Saturday, January 28, 2012

Pre-spring cleaning

Making New Year's resolutions always struck me as a bit silly. After all, why should the end of one year and the start of another be the time to examine one's life and plot out a course to change it for the better? Coming off anywhere from two to six weeks (depending on one's capacity for celebrating) of gatherings, gift-givings and gorging with friends and/or family, I imagine most people would look forward to January for a bit of quiet time.

For me, the holidays have come to mean progressively less and less. Working on holidays is just one of the ugly truths about being in newspapers (gotta have the next day's edition ready to deliver the next morning) and, with my family on the other side of the Pacific and co-workers who don't generally socialize outside of the office, such days usually pass like any other, save for maybe a nice dinner. The fact that it's always hot and humid here and the only question is how much rain we get probably doesn't help.

As such, I'm using the impending end of January as an opportunity to make a few changes around here -- and by "around here," I mean in my life. These changes are intended to help achieve three primary goals:
1) Get in better physical condition. I'm fat, balding and homely. While addressing the latter two would be expensive and not covered by my health insurance, I can certainly do something about the former.
2) Save some money. I actually do have some money saved up -- no mean feat for someone in this business. However, and perhaps a bit paradoxically, I consider the bump in pay accompanying my "promotion" as an ideal time to start cutting back on my spending. The reason why leads me nicely into....
3) Prepare for post-newspaper life. Specifically, I need to rediscover how to think, learn and spend like a college student. I'm out of practice in all three, the occasional online course notwithstanding, so I want to use this coming year for a gradual transition in that direction.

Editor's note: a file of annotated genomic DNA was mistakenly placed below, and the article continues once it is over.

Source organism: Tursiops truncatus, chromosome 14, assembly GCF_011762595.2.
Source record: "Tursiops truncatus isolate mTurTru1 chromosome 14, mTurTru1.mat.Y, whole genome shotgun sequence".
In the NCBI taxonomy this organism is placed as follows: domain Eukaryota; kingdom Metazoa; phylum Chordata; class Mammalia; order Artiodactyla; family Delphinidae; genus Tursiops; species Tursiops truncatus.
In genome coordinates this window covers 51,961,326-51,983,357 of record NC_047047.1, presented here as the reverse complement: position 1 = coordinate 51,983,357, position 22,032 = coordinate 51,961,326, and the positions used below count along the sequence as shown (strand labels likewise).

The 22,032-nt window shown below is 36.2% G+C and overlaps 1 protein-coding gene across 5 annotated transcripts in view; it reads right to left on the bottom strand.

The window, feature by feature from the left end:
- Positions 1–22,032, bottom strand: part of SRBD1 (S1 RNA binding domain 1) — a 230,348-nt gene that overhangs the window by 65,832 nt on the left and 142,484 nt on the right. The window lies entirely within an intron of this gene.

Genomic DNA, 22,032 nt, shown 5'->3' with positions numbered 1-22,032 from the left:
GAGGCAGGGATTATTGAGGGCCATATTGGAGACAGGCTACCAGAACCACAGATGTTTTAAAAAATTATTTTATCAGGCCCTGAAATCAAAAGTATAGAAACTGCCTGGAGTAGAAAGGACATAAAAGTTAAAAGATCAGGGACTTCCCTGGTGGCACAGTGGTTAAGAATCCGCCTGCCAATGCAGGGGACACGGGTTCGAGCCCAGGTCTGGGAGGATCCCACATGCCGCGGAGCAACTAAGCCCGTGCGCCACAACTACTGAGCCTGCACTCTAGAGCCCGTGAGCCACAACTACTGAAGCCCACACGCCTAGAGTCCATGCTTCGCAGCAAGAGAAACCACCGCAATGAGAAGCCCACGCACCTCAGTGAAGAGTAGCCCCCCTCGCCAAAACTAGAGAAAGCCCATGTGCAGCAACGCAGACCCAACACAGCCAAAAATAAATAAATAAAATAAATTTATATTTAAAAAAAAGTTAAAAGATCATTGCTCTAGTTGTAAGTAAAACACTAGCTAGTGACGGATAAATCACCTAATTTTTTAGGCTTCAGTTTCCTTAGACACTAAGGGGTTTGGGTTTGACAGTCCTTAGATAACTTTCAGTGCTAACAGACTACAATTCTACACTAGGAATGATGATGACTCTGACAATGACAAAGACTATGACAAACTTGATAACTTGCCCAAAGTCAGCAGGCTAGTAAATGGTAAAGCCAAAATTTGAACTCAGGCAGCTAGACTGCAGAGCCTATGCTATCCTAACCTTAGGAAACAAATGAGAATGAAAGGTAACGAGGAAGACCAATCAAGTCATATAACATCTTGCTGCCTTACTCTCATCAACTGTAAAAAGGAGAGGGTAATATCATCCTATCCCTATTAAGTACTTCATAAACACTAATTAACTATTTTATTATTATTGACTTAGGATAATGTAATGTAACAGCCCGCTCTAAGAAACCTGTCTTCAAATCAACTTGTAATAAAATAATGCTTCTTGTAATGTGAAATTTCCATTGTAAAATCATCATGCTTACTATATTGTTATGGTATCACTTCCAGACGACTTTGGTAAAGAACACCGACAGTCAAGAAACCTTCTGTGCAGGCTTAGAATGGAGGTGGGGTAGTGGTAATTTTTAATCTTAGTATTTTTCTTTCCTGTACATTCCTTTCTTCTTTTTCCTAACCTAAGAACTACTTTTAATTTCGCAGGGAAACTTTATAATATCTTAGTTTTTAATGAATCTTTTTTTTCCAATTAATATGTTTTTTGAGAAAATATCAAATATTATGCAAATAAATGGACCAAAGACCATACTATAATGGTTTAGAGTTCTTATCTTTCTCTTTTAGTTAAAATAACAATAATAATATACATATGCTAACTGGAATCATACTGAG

To make all that happen, I need an actionable plan -- that is, things I can actually do to help me progress toward those goals. Goals like "get in shape" and "save money" are just too vague. It took a good 20 or 30 minutes, but I think I have a plan that should get me going toward where I want to be. As well as everyday tasks, I also made a one-off to-do list.

One-off list
  • Find a cheaper apartment. This is important as the lease on my current apartment is up on February 5 or so. I'm paying $1,000 a month for a location that is no longer as convenient as it once was, so it's high time for a change. My preliminary research shows I can get a nice one- or two-bedroom place for about half that as long as it's outside the Golden Triangle (not to be confused with the Golden Corral).
  • Fix the leak in the living room AC unit. Because I'm tired of studying in the bedroom.
  • Transfer money to my bank account in Nebraska. It slipped my mind that since I'm going to be here longer than I initially thought, I need to send over some money to keep up payments on my life insurance policy and anything else that's being automatically deducted.